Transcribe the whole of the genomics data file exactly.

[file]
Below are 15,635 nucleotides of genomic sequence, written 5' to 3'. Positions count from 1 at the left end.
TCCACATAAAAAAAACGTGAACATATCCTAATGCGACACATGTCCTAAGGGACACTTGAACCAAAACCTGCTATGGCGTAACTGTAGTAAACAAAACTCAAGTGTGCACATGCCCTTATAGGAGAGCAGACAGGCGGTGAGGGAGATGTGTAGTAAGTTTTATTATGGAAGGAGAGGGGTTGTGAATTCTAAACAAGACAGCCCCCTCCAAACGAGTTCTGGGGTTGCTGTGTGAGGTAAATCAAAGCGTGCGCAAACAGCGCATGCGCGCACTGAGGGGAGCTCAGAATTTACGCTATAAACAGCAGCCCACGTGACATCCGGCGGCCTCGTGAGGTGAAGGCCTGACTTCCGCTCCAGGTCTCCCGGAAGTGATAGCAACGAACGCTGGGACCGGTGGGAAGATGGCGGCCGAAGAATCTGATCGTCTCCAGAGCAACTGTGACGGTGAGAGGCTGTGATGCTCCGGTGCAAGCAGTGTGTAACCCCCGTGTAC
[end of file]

Below are 15,635 nucleotides of genomic sequence, written 5' to 3'. Positions count from 1 at the left end.
TCCACATAAAAAAAACGTGAACATATCCTAATGCGACACATGTCCTAAGGGACACTTGAACCAAAACCTGCTATGGCGTAACTGTAGTAAACAAAACTCAAGTGTGCACATGCCCTTATAGGAGAGCAGACAGGCGGTGAGGGAGATGTGTAGTAAGTTTTATTATGGAAGGAGAGGGGTTGTGAATTCTAAACAAGACAGCCCCCTCCAAACGAGTTCTGGGGTTGCTGTGTGAGGTAAATCAAAGCGTGCGCAAACAGCGCATGCGCGCACTGAGGGGAGCTCAGAATTTACGCTATAAACAGCAGCCCACGTGACATCCGGCGGCCTCGTGAGGTGAAGGCCTGACTTCCGCTCCAGGTCTCCCGGAAGTGATAGCAACGAACGCTGGGACCGGTGGGAAGATGGCGGCCGAAGAATCTGATCGTCTCCAGAGCAACTGTGACGGTGAGAGGCTGTGATGCTCCGGTGCAAGCAGTGTGTAACCCCCGTGTAC